Willis Re: Nat cat losses reach US$39.5bn in 2016
Written by Deborah Ritchie
Last year saw insured loss estimates from major natural catastrophes reach US$39.5 billion -- the highest since the annual market losses of US$60bn in 2012, according to figures from Willis Re.
The largest single insured loss came from the Kumamoto earthquake in Japan in April 2016 with losses exceeding US$4.8bn. Other notable events in 2016 included Canada’s Fort McMurray wildfire in May which caused insured losses of around US$3.5bn; Hurricane Matthew in early October resulted in the largest single insured loss in the United States at US$2.3bn; and the combined effects of Windstorms Elvira and Friedrike in Europe in the summer produced losses of approximately US$2.48bn.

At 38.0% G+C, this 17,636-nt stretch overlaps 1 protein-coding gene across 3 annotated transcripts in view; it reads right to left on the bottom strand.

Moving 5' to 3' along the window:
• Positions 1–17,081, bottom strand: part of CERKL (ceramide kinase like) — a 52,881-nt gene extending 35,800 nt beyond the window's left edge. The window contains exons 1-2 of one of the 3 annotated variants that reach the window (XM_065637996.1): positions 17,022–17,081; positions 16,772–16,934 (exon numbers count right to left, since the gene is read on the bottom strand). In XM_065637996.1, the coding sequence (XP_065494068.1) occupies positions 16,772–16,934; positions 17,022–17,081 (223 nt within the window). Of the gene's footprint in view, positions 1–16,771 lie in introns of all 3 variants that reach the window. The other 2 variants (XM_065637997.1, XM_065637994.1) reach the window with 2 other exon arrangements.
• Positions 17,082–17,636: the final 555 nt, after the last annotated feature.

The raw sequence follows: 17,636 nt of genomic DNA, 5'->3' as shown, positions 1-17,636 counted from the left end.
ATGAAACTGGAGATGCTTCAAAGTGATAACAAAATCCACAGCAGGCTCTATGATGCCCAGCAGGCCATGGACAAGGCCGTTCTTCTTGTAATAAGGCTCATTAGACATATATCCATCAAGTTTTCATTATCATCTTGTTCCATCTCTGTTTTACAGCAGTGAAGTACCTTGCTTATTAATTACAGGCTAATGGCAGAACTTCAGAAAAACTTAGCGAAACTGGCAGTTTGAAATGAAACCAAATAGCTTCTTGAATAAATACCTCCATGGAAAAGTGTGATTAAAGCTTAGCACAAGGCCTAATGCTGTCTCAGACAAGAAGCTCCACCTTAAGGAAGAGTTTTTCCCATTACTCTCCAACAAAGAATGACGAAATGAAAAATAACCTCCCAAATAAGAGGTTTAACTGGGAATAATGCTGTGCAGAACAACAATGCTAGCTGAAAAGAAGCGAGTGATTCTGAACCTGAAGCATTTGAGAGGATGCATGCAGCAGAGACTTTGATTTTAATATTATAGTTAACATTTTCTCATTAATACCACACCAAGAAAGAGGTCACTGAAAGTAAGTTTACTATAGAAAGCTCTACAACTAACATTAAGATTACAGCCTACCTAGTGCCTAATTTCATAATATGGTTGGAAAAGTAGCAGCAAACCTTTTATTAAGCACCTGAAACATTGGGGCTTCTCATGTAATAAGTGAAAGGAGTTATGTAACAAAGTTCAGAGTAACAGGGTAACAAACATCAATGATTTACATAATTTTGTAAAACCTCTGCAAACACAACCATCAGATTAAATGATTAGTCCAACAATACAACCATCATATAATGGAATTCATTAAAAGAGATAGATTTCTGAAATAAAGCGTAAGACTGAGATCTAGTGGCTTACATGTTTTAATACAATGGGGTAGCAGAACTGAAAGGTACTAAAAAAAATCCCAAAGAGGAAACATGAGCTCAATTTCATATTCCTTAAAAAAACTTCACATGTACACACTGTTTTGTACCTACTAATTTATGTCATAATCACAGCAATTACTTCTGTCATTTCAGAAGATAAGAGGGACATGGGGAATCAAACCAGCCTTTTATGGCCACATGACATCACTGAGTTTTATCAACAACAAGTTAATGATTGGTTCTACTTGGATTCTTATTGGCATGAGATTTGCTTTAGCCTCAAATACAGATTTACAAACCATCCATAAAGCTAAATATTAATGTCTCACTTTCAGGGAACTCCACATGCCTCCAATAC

Executive director, Catastrophe Analytics at Willis Re, John Alarcon said despite natural catastrophe insured losses falling in the last five years to 2016, they are still significant. "Lower profile perils such as the wildfire around Fort McMurray have the potential to cause substantial losses. Importantly, our report also highlights that economic losses continue to be higher than insured losses and substantially so in some regions. Clearly the insurance industry has a significant role to play in helping economic recovery by supporting resilient societies and closing the protection gap between insured and total economic loss when natural catastrophes occur," he added.